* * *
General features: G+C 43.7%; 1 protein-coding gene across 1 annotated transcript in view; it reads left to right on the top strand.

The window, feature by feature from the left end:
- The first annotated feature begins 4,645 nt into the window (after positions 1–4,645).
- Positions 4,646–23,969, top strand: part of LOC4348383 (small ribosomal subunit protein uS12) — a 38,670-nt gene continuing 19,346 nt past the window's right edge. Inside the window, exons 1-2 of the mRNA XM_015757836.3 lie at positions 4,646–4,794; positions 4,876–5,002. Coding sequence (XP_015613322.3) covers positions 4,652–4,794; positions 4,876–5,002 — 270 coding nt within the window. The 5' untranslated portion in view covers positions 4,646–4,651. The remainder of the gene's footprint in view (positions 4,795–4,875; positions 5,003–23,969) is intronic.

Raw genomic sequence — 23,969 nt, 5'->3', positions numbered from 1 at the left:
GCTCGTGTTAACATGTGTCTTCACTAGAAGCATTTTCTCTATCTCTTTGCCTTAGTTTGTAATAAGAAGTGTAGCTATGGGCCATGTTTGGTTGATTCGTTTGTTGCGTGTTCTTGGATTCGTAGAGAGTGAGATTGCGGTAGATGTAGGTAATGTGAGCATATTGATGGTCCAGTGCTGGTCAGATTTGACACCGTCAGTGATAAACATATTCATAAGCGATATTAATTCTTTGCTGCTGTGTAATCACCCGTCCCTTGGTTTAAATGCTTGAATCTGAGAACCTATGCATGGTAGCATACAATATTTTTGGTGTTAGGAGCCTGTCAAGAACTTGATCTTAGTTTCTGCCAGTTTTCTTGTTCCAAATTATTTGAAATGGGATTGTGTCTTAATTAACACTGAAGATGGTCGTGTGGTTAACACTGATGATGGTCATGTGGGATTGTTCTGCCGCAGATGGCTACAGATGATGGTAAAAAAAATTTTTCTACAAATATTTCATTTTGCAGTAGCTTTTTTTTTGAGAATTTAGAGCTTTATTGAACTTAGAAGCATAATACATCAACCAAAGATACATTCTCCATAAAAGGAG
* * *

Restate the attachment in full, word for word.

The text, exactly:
General features: G+C 43.7%; 1 protein-coding gene across 1 annotated transcript in view; it reads left to right on the top strand.

The window, feature by feature from the left end:
- The first annotated feature begins 4,645 nt into the window (after positions 1–4,645).
- Positions 4,646–23,969, top strand: part of LOC4348383 (small ribosomal subunit protein uS12) — a 38,670-nt gene continuing 19,346 nt past the window's right edge. Inside the window, exons 1-2 of the mRNA XM_015757836.3 lie at positions 4,646–4,794; positions 4,876–5,002. Coding sequence (XP_015613322.3) covers positions 4,652–4,794; positions 4,876–5,002 — 270 coding nt within the window. The 5' untranslated portion in view covers positions 4,646–4,651. The remainder of the gene's footprint in view (positions 4,795–4,875; positions 5,003–23,969) is intronic.

Raw genomic sequence — 23,969 nt, 5'->3', positions numbered from 1 at the left:
GCTCGTGTTAACATGTGTCTTCACTAGAAGCATTTTCTCTATCTCTTTGCCTTAGTTTGTAATAAGAAGTGTAGCTATGGGCCATGTTTGGTTGATTCGTTTGTTGCGTGTTCTTGGATTCGTAGAGAGTGAGATTGCGGTAGATGTAGGTAATGTGAGCATATTGATGGTCCAGTGCTGGTCAGATTTGACACCGTCAGTGATAAACATATTCATAAGCGATATTAATTCTTTGCTGCTGTGTAATCACCCGTCCCTTGGTTTAAATGCTTGAATCTGAGAACCTATGCATGGTAGCATACAATATTTTTGGTGTTAGGAGCCTGTCAAGAACTTGATCTTAGTTTCTGCCAGTTTTCTTGTTCCAAATTATTTGAAATGGGATTGTGTCTTAATTAACACTGAAGATGGTCGTGTGGTTAACACTGATGATGGTCATGTGGGATTGTTCTGCCGCAGATGGCTACAGATGATGGTAAAAAAAATTTTTCTACAAATATTTCATTTTGCAGTAGCTTTTTTTTTGAGAATTTAGAGCTTTATTGAACTTAGAAGCATAATACATCAACCAAAGATACATTCTCCATAAAAGGAG